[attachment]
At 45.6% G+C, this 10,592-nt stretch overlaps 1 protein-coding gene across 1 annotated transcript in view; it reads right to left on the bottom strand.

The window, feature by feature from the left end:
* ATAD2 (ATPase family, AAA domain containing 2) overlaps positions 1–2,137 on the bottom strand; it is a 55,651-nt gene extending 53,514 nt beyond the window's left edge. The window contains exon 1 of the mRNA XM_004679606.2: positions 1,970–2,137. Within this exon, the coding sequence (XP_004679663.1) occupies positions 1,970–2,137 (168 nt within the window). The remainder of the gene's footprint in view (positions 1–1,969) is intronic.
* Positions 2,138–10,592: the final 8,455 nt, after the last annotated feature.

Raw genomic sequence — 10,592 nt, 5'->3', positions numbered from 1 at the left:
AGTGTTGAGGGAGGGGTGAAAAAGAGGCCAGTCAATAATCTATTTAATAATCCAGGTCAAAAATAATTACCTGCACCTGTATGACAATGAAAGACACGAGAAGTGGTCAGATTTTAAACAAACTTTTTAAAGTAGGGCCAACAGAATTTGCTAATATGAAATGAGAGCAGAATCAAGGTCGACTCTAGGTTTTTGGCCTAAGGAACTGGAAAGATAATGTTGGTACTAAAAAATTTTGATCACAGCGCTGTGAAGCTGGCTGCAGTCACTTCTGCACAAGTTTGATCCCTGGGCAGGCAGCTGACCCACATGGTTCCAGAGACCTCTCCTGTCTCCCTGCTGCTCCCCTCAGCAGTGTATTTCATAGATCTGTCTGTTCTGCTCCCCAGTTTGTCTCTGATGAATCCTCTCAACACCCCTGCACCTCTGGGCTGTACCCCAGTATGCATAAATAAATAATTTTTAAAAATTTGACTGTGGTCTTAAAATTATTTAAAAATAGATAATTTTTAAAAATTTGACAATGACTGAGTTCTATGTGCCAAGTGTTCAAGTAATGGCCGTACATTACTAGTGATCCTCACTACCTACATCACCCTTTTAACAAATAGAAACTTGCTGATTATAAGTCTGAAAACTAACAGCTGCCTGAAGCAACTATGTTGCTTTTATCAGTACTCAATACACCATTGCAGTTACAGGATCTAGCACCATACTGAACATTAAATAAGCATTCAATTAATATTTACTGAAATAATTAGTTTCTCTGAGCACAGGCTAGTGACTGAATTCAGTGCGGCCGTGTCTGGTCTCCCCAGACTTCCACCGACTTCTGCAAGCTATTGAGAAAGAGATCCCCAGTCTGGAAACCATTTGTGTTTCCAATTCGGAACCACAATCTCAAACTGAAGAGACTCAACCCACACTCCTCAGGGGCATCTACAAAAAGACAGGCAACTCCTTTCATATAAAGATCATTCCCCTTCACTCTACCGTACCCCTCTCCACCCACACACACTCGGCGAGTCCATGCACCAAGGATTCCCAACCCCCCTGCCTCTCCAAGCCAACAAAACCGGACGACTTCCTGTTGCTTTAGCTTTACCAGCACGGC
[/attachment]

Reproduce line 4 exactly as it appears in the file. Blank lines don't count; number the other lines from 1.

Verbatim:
* Positions 2,138–10,592: the final 8,455 nt, after the last annotated feature.